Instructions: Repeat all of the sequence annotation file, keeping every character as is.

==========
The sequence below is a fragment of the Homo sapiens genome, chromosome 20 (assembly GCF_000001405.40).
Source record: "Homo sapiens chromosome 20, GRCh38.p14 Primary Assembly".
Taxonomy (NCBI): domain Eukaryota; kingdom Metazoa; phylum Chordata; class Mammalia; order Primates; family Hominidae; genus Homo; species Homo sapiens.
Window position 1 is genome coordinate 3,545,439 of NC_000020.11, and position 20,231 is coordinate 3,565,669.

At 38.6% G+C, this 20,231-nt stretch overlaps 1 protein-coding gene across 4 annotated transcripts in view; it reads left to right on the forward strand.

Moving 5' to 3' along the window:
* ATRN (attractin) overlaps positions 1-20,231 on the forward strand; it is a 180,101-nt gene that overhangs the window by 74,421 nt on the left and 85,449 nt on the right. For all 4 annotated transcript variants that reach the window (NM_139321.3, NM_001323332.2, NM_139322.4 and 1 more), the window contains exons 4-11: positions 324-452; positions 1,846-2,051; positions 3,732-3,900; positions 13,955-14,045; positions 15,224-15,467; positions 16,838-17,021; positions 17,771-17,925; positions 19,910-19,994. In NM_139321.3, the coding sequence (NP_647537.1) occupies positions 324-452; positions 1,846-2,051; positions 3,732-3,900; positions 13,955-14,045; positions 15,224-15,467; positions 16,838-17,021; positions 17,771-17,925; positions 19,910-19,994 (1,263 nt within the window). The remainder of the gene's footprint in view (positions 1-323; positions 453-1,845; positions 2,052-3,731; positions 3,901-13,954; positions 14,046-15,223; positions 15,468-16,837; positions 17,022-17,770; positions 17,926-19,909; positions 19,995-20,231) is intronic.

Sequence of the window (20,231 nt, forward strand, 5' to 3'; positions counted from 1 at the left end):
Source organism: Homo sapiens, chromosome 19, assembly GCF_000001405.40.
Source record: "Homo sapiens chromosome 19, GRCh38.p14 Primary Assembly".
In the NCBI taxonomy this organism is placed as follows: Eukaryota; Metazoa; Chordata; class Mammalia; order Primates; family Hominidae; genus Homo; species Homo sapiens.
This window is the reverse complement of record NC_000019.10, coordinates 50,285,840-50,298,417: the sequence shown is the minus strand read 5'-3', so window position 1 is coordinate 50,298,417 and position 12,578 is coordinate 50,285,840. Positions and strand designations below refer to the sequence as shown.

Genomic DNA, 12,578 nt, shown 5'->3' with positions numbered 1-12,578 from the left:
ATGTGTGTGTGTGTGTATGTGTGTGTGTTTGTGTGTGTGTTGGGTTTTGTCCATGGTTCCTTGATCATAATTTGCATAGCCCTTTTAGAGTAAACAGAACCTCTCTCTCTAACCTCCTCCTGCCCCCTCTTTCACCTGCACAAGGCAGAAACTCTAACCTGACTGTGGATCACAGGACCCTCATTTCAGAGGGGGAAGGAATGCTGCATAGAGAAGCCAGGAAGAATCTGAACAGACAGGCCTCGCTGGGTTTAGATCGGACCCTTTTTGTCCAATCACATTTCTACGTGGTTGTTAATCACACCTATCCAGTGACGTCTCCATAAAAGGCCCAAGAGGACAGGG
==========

The sequence below is a fragment of the Homo sapiens genome, chromosome 20 (assembly GCF_000001405.40).
Source record: "Homo sapiens chromosome 20, GRCh38.p14 Primary Assembly".
Taxonomy (NCBI): domain Eukaryota; kingdom Metazoa; phylum Chordata; class Mammalia; order Primates; family Hominidae; genus Homo; species Homo sapiens.
Window position 1 is genome coordinate 3,545,439 of NC_000020.11, and position 20,231 is coordinate 3,565,669.

At 38.6% G+C, this 20,231-nt stretch overlaps 1 protein-coding gene across 4 annotated transcripts in view; it reads left to right on the forward strand.

Moving 5' to 3' along the window:
* ATRN (attractin) overlaps positions 1-20,231 on the forward strand; it is a 180,101-nt gene that overhangs the window by 74,421 nt on the left and 85,449 nt on the right. For all 4 annotated transcript variants that reach the window (NM_139321.3, NM_001323332.2, NM_139322.4 and 1 more), the window contains exons 4-11: positions 324-452; positions 1,846-2,051; positions 3,732-3,900; positions 13,955-14,045; positions 15,224-15,467; positions 16,838-17,021; positions 17,771-17,925; positions 19,910-19,994. In NM_139321.3, the coding sequence (NP_647537.1) occupies positions 324-452; positions 1,846-2,051; positions 3,732-3,900; positions 13,955-14,045; positions 15,224-15,467; positions 16,838-17,021; positions 17,771-17,925; positions 19,910-19,994 (1,263 nt within the window). The remainder of the gene's footprint in view (positions 1-323; positions 453-1,845; positions 2,052-3,731; positions 3,901-13,954; positions 14,046-15,223; positions 15,468-16,837; positions 17,022-17,770; positions 17,926-19,909; positions 19,995-20,231) is intronic.

Sequence of the window (20,231 nt, forward strand, 5' to 3'; positions counted from 1 at the left end):
Source organism: Homo sapiens, chromosome 19, assembly GCF_000001405.40.
Source record: "Homo sapiens chromosome 19, GRCh38.p14 Primary Assembly".
In the NCBI taxonomy this organism is placed as follows: Eukaryota; Metazoa; Chordata; class Mammalia; order Primates; family Hominidae; genus Homo; species Homo sapiens.
This window is the reverse complement of record NC_000019.10, coordinates 50,285,840-50,298,417: the sequence shown is the minus strand read 5'-3', so window position 1 is coordinate 50,298,417 and position 12,578 is coordinate 50,285,840. Positions and strand designations below refer to the sequence as shown.

Genomic DNA, 12,578 nt, shown 5'->3' with positions numbered 1-12,578 from the left:
ATGTGTGTGTGTGTGTATGTGTGTGTGTTTGTGTGTGTGTTGGGTTTTGTCCATGGTTCCTTGATCATAATTTGCATAGCCCTTTTAGAGTAAACAGAACCTCTCTCTCTAACCTCCTCCTGCCCCCTCTTTCACCTGCACAAGGCAGAAACTCTAACCTGACTGTGGATCACAGGACCCTCATTTCAGAGGGGGAAGGAATGCTGCATAGAGAAGCCAGGAAGAATCTGAACAGACAGGCCTCGCTGGGTTTAGATCGGACCCTTTTTGTCCAATCACATTTCTACGTGGTTGTTAATCACACCTATCCAGTGACGTCTCCATAAAAGGCCCAAGAGGACAGGG